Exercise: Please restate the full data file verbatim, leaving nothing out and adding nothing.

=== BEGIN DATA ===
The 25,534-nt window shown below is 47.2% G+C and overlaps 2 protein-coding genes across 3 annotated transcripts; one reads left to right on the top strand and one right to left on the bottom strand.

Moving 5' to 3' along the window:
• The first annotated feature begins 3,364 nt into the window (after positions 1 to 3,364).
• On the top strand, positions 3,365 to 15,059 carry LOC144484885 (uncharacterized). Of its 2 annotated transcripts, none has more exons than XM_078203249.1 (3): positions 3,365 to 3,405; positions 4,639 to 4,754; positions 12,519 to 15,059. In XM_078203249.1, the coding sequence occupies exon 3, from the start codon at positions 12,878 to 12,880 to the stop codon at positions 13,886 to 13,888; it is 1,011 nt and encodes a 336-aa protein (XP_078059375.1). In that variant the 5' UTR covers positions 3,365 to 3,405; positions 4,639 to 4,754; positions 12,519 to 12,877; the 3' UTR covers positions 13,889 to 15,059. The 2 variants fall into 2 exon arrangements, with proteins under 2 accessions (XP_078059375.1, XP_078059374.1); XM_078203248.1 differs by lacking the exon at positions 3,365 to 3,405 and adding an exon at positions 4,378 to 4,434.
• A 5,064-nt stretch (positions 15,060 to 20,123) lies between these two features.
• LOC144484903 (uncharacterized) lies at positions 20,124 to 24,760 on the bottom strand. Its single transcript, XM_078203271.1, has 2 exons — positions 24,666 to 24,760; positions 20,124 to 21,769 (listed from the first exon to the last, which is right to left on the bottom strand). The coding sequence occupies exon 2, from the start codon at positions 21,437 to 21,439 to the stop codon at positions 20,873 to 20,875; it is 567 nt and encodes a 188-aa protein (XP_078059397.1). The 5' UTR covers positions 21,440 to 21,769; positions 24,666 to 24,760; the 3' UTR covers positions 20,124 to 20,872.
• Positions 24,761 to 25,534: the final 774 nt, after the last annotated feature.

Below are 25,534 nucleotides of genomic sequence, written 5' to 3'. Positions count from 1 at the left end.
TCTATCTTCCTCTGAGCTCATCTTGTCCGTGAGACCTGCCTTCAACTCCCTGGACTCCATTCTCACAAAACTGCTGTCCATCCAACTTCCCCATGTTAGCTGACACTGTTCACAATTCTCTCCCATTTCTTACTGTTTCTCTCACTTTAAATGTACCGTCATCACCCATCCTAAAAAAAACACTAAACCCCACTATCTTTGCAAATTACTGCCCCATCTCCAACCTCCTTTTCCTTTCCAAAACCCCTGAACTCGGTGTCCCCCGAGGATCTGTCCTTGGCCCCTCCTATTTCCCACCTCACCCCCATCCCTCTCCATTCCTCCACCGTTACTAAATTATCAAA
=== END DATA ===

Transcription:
The 25,534-nt window shown below is 47.2% G+C and overlaps 2 protein-coding genes across 3 annotated transcripts; one reads left to right on the top strand and one right to left on the bottom strand.

Moving 5' to 3' along the window:
• The first annotated feature begins 3,364 nt into the window (after positions 1 to 3,364).
• On the top strand, positions 3,365 to 15,059 carry LOC144484885 (uncharacterized). Of its 2 annotated transcripts, none has more exons than XM_078203249.1 (3): positions 3,365 to 3,405; positions 4,639 to 4,754; positions 12,519 to 15,059. In XM_078203249.1, the coding sequence occupies exon 3, from the start codon at positions 12,878 to 12,880 to the stop codon at positions 13,886 to 13,888; it is 1,011 nt and encodes a 336-aa protein (XP_078059375.1). In that variant the 5' UTR covers positions 3,365 to 3,405; positions 4,639 to 4,754; positions 12,519 to 12,877; the 3' UTR covers positions 13,889 to 15,059. The 2 variants fall into 2 exon arrangements, with proteins under 2 accessions (XP_078059375.1, XP_078059374.1); XM_078203248.1 differs by lacking the exon at positions 3,365 to 3,405 and adding an exon at positions 4,378 to 4,434.
• A 5,064-nt stretch (positions 15,060 to 20,123) lies between these two features.
• LOC144484903 (uncharacterized) lies at positions 20,124 to 24,760 on the bottom strand. Its single transcript, XM_078203271.1, has 2 exons — positions 24,666 to 24,760; positions 20,124 to 21,769 (listed from the first exon to the last, which is right to left on the bottom strand). The coding sequence occupies exon 2, from the start codon at positions 21,437 to 21,439 to the stop codon at positions 20,873 to 20,875; it is 567 nt and encodes a 188-aa protein (XP_078059397.1). The 5' UTR covers positions 21,440 to 21,769; positions 24,666 to 24,760; the 3' UTR covers positions 20,124 to 20,872.
• Positions 24,761 to 25,534: the final 774 nt, after the last annotated feature.

Below are 25,534 nucleotides of genomic sequence, written 5' to 3'. Positions count from 1 at the left end.
TCTATCTTCCTCTGAGCTCATCTTGTCCGTGAGACCTGCCTTCAACTCCCTGGACTCCATTCTCACAAAACTGCTGTCCATCCAACTTCCCCATGTTAGCTGACACTGTTCACAATTCTCTCCCATTTCTTACTGTTTCTCTCACTTTAAATGTACCGTCATCACCCATCCTAAAAAAAACACTAAACCCCACTATCTTTGCAAATTACTGCCCCATCTCCAACCTCCTTTTCCTTTCCAAAACCCCTGAACTCGGTGTCCCCCGAGGATCTGTCCTTGGCCCCTCCTATTTCCCACCTCACCCCCATCCCTCTCCATTCCTCCACCGTTACTAAATTATCAAA